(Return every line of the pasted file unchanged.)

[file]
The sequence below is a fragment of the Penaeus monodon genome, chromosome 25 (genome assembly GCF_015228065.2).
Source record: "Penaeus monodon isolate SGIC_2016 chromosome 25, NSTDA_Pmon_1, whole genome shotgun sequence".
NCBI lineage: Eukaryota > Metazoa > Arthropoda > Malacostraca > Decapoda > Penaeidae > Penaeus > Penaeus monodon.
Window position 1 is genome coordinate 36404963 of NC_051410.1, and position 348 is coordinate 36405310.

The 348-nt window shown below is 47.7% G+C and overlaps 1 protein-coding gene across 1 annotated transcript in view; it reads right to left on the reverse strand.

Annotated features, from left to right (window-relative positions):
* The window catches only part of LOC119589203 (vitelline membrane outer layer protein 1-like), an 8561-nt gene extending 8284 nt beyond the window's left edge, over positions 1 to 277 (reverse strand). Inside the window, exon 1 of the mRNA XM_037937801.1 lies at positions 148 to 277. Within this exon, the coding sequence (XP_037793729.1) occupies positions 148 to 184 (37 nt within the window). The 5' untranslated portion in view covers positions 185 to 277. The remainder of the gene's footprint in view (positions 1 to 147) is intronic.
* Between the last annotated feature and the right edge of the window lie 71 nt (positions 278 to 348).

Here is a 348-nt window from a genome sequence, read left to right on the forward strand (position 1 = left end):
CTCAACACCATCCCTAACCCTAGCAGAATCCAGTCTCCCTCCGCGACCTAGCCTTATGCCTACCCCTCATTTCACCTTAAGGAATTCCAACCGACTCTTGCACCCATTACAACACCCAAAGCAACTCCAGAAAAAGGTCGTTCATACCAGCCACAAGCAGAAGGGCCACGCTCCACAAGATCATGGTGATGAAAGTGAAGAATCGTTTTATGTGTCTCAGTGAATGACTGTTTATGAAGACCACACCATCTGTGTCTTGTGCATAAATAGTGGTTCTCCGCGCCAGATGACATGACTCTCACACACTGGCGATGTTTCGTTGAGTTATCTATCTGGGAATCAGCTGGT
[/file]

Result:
The sequence below is a fragment of the Penaeus monodon genome, chromosome 25 (genome assembly GCF_015228065.2).
Source record: "Penaeus monodon isolate SGIC_2016 chromosome 25, NSTDA_Pmon_1, whole genome shotgun sequence".
NCBI lineage: Eukaryota > Metazoa > Arthropoda > Malacostraca > Decapoda > Penaeidae > Penaeus > Penaeus monodon.
Window position 1 is genome coordinate 36404963 of NC_051410.1, and position 348 is coordinate 36405310.

The 348-nt window shown below is 47.7% G+C and overlaps 1 protein-coding gene across 1 annotated transcript in view; it reads right to left on the reverse strand.

Annotated features, from left to right (window-relative positions):
* The window catches only part of LOC119589203 (vitelline membrane outer layer protein 1-like), an 8561-nt gene extending 8284 nt beyond the window's left edge, over positions 1 to 277 (reverse strand). Inside the window, exon 1 of the mRNA XM_037937801.1 lies at positions 148 to 277. Within this exon, the coding sequence (XP_037793729.1) occupies positions 148 to 184 (37 nt within the window). The 5' untranslated portion in view covers positions 185 to 277. The remainder of the gene's footprint in view (positions 1 to 147) is intronic.
* Between the last annotated feature and the right edge of the window lie 71 nt (positions 278 to 348).

Here is a 348-nt window from a genome sequence, read left to right on the forward strand (position 1 = left end):
CTCAACACCATCCCTAACCCTAGCAGAATCCAGTCTCCCTCCGCGACCTAGCCTTATGCCTACCCCTCATTTCACCTTAAGGAATTCCAACCGACTCTTGCACCCATTACAACACCCAAAGCAACTCCAGAAAAAGGTCGTTCATACCAGCCACAAGCAGAAGGGCCACGCTCCACAAGATCATGGTGATGAAAGTGAAGAATCGTTTTATGTGTCTCAGTGAATGACTGTTTATGAAGACCACACCATCTGTGTCTTGTGCATAAATAGTGGTTCTCCGCGCCAGATGACATGACTCTCACACACTGGCGATGTTTCGTTGAGTTATCTATCTGGGAATCAGCTGGT